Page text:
The Melungeons
A Peculiar Race of People Living Hancock County
The Knoxville Journal

Special Correspondence of The Journal
Rogersville, Tenn., September 25

The newspapers of the country are again wrangling with the 'Melungeons' or 'lungens' a peculiar race of people living along Newman's Ridge in Hancock county.  They are also scattered along Clinch mountain in Hawkins and Grainger in isolated settlements.  Even that bright and fascinating young writer, Miss Will Allen Dromgoole has taken it upon herself to journey all the way from nashville to the wilds of Hancock for the evident purpose of settling once and for all the much disp... (?) question of their origin.  Unfortunately she gleamed little information other than that already published.  It might be -- that she made a mistake in going among these strange people for that purpose, .... having they know about as much concerning the matter as any one else and that is not adding much.  They themselves know virtually noting of their origin or antecedents from whence they came or the character of the mixed blood that courses through their veins.
In color they range from nearly white to a strong copper tint.  They are of the average stature and general physical bearing; eyes always black, and short wavy or kinky hair, impressing one at first sight with the idea that they are of mixed white and negro blood.  They are as a rule ignorant, uneducated and the knowledge and practice of virtue among them is woefully missing. Until quite recently they believed it was the inherent right of man to make moonshine whisky and take human life.  They are growing better in this respect, however and the number of arrests for violation of the internal revenue laws in Newman's ridge district is growing beautifully less.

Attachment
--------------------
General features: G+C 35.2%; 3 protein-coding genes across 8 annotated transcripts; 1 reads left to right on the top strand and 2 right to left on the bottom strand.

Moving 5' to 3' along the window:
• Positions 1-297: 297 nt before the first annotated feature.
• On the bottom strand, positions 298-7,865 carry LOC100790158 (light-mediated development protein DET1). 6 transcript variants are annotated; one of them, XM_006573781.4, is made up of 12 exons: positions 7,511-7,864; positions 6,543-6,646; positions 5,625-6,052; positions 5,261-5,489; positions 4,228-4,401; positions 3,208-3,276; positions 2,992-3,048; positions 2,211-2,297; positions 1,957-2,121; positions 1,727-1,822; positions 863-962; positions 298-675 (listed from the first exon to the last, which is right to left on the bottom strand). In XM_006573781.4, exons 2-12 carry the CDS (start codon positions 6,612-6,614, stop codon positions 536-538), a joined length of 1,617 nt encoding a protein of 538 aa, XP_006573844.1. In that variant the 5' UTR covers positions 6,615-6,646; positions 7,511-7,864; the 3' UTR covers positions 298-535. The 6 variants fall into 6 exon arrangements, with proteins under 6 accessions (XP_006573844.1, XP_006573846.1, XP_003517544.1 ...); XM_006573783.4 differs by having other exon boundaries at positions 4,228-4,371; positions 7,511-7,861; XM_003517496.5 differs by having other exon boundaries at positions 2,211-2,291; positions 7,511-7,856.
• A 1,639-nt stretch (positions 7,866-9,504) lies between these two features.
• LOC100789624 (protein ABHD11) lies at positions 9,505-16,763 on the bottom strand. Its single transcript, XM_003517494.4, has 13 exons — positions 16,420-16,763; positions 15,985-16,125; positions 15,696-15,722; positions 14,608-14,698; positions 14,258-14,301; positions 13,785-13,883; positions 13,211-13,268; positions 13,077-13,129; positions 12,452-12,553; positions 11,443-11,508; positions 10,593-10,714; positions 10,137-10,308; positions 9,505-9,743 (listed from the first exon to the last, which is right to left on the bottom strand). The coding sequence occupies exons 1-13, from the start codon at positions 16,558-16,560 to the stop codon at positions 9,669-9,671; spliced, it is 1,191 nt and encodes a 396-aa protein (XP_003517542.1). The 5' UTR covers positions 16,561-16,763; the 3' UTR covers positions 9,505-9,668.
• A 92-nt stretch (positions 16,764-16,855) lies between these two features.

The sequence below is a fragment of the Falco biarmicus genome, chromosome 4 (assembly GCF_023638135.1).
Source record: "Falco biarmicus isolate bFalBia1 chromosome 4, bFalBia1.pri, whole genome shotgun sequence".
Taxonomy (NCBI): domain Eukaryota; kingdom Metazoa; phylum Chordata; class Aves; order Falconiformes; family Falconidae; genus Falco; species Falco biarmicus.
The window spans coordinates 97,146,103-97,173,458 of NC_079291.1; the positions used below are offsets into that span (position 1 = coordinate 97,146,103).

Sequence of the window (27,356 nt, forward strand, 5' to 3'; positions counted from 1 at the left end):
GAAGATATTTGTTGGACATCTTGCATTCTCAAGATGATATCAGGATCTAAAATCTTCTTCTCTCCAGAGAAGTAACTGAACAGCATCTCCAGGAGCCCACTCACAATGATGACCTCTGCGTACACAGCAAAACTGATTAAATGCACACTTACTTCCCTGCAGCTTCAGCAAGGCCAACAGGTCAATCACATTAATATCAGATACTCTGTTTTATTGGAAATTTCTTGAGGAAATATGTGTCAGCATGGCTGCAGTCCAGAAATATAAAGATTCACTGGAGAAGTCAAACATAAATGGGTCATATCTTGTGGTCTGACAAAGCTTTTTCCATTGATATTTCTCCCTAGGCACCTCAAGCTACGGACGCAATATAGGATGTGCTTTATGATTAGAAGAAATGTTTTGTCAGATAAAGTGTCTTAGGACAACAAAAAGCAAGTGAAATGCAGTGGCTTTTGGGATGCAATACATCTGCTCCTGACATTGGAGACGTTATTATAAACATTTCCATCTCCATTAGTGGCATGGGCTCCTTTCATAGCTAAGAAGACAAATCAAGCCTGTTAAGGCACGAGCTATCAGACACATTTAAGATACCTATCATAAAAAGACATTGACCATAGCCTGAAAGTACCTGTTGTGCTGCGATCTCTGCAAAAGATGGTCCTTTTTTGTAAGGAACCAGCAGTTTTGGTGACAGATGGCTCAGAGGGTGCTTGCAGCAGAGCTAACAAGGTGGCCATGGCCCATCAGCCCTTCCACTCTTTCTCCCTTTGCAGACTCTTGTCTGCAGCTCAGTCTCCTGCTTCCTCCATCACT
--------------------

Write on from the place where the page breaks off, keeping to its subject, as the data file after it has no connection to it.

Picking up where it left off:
A large section of Hancock along the sides of Newman's ridge and in the valley of the Blackwater and Sycamore is almost entirely given up to the 'Melungeons.' The most of them own the little farms upon which they live and the houses and generally perched upon a high eminence. Down in Grainger county they are found only on the north side of Clinch mountain and its spurs, living in rude cabins high up, as near the top as they can get.  No set or race of people were ever more clannish or more disposed to attend to their own affairs.  They hold their neighbors of pure white blood in distrust as their neighbors do them.  In Grainger county a few years ago one the "Melungeons" was drawn for jury service in a murder case.  It was a pure accident of course but the other eleven showed their utter contempt of the proceeding by failing to recognize the 'Melungeon' in arriving at a verdict. 

They are very superstitious race of people, believing in crude way in spiritualism as it is practiced in more civilized communities; in signs and omens and in special providences.  They are fatalists and if one of their number is brought home in a deceased state caused by a Winchester by the hands of a neighbor they simply shake their heads and say; "He's born to die that a way."  to a certain extent they practice preach and believe in the Christian religion.  They show great respect for their dead and their burying ground are always neat and trim.